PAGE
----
President Bush will not support a war spending bill that punishes the Iraqi government for failing to meet benchmarks for progress, Secretary of State Condoleezza Rice said Sunday.
Rice’s comments cast fresh doubt on a potential compromise between the Democratic-led Congress and the White House in getting money to U.S. troops.
With a regional conference on Iraq set to begin Thursday in Egypt, Rice raised the possibility of a rare direct encounter between high-level U.S. and Iranian officials. Foreign Minister Manouchehr Mottaki is expected to lead his country’s delegation.
“I will not rule out that we may encounter one another,” Rice said. “But what do we need to do? It’s quite obvious. Stop the flow of arms to foreign fighters. Stop the flow of foreign fighters across the borders.”
In Washington this week, Bush plans to veto a $124.2 billion war spending bill that includes a timeline for withdrawing U.S. forces from Iraq. In a second version, Democratic leaders may scrap the timetable but work with Republican lawmakers on benchmarks: ordering the Iraqi government to fulfill promises on allocating oil resources, amending its constitution and expanding democratic participation.
Rice suggested the president would not agree to a plan that penalizes Baghdad if the Iraqi government fall shorts. To do so, she said, would remove the ability of Gen. David Petraeus, the top U.S. military commander in Iraq, and other leaders to do their jobs.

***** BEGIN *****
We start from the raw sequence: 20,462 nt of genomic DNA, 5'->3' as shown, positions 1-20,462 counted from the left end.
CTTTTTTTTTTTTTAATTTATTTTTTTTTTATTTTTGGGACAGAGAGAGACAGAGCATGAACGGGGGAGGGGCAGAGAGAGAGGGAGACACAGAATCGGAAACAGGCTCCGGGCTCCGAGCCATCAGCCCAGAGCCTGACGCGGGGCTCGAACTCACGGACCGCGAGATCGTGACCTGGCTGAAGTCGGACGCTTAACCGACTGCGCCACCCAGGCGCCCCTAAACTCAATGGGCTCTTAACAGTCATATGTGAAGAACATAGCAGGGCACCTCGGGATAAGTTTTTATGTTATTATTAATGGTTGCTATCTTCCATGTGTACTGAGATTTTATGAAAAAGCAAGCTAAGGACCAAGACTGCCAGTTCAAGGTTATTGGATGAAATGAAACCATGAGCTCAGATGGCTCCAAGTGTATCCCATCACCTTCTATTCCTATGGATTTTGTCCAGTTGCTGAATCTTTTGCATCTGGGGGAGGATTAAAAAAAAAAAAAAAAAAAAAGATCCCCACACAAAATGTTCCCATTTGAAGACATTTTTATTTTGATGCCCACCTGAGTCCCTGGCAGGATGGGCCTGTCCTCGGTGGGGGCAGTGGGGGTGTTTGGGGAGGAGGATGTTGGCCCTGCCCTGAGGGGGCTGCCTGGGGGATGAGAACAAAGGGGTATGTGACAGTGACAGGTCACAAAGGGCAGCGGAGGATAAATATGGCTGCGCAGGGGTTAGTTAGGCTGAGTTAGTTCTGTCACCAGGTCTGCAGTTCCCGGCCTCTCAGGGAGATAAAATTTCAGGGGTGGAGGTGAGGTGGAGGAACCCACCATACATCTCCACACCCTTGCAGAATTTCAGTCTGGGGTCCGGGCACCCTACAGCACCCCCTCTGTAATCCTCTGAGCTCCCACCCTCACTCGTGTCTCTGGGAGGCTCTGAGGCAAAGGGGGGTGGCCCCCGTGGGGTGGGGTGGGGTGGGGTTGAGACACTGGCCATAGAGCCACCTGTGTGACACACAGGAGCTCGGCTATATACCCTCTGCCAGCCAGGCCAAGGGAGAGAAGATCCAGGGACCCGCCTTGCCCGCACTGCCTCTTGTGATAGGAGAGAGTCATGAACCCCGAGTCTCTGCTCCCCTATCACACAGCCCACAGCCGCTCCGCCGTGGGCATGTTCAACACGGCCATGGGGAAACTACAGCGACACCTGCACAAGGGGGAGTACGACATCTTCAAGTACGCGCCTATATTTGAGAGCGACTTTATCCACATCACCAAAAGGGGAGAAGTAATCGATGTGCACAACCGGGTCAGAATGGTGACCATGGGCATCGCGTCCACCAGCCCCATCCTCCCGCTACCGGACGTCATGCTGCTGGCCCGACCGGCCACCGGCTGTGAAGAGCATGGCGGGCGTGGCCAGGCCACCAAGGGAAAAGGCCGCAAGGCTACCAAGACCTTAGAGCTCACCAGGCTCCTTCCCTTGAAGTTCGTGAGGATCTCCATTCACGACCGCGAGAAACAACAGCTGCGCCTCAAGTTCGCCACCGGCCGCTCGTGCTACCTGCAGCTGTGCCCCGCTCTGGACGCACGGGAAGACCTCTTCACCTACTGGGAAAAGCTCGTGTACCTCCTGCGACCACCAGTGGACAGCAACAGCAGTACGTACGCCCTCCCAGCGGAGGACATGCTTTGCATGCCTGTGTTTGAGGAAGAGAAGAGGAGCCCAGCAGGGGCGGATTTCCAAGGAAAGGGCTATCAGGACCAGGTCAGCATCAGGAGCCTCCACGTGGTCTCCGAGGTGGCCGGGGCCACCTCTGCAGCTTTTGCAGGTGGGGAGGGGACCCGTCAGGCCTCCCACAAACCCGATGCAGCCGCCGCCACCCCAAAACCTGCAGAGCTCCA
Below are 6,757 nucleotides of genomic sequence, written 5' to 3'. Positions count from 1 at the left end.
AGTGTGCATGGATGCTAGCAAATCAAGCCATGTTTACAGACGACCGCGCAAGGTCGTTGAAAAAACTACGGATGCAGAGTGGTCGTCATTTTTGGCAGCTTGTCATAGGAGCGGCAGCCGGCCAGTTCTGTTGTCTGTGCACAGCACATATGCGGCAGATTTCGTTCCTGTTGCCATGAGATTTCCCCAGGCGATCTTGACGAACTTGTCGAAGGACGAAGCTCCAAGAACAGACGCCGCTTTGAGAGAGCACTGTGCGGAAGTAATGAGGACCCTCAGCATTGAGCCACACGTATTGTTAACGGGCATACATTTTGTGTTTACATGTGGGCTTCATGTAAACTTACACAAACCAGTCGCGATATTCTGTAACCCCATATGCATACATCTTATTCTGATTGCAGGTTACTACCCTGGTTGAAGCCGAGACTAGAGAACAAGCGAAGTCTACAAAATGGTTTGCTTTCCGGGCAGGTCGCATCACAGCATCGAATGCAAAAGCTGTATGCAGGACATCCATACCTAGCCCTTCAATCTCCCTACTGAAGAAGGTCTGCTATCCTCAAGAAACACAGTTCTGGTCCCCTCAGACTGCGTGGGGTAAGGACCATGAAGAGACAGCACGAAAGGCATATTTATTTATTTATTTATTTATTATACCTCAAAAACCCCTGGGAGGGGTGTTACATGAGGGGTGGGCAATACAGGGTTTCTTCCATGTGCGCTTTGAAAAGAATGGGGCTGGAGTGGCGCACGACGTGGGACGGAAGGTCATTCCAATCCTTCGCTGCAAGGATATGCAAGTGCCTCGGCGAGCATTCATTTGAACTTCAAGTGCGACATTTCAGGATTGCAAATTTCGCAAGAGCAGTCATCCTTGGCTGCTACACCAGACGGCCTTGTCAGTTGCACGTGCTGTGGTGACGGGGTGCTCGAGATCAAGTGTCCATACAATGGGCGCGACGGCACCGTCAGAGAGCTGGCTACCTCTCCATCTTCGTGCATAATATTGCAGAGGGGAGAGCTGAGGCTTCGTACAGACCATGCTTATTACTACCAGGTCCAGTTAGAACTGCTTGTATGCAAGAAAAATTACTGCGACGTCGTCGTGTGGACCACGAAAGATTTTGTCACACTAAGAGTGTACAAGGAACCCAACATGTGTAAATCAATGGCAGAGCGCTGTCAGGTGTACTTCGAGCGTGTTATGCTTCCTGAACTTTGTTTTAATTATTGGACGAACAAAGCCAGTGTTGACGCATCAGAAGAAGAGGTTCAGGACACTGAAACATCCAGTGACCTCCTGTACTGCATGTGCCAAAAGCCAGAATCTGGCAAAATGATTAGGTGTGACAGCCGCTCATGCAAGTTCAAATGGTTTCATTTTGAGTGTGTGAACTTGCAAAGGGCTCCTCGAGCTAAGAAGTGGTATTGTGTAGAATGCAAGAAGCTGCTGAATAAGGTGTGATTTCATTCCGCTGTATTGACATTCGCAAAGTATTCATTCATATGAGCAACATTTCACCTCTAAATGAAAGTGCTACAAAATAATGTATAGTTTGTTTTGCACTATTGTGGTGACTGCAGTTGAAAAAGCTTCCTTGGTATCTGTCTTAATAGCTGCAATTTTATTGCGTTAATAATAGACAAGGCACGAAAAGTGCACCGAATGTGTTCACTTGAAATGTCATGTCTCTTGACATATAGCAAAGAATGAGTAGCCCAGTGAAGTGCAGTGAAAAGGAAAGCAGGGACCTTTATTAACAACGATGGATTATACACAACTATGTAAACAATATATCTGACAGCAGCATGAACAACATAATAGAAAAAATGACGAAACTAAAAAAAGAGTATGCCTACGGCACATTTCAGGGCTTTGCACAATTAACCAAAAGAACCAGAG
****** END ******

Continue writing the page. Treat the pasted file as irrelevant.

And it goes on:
Rice takes gradualist view
“What we don’t want to do is to tie our own hands so that we cannot act creatively and flexibly to support the very policies in Iraq that we’re trying to enforce,” Rice said.
Rather, Rice said, it makes sense to give Iraq’s leaders time to meet the goals they have set. She said Bush has made clear to Prime Minister Nouri al-Maliki that people in the United States have limited patience.
“The United States is paying in blood and treasure,” Rice said. “The Iraqi leadership is being told — and I think they understand — that the kind of Iraq there is going to be is up to them. We can’t give them a united Iraq.”
Benchmarks have emerged as a possible rallying point as U.S. leaders seek to show they are holding the Iraq government accountable. But a lack of legislative consequences could prove too toothless for many Democratic lawmakers, who want an aggressive change in policy.
Bush is expected the veto the existing war bill by Tuesday, then meet Wednesday with congressional leaders on the next steps.
Secretary won't testify before House panel
Meanwhile, Rice said she will not appear in person before the House Oversight and Government Reform Committee to answer questions about the Bush administration’s prewar intelligence. Rice said she already has addressed claims that Iraq had sought uranium from the African nation of Niger.
The committee voted 21-10 last week to issue a subpoena to compel her testimony.
Asked about the possibility of being held in contempt by the committee chairman, Rep. Henry Waxman, D-Calif., Rice said, “That’s the chairman’s prerogative. I respect the oversight — the oversight responsibilities of Congress — but I frankly think this one has been looked at and looked at and looked at.”
Rice appeared on “This Week” on ABC.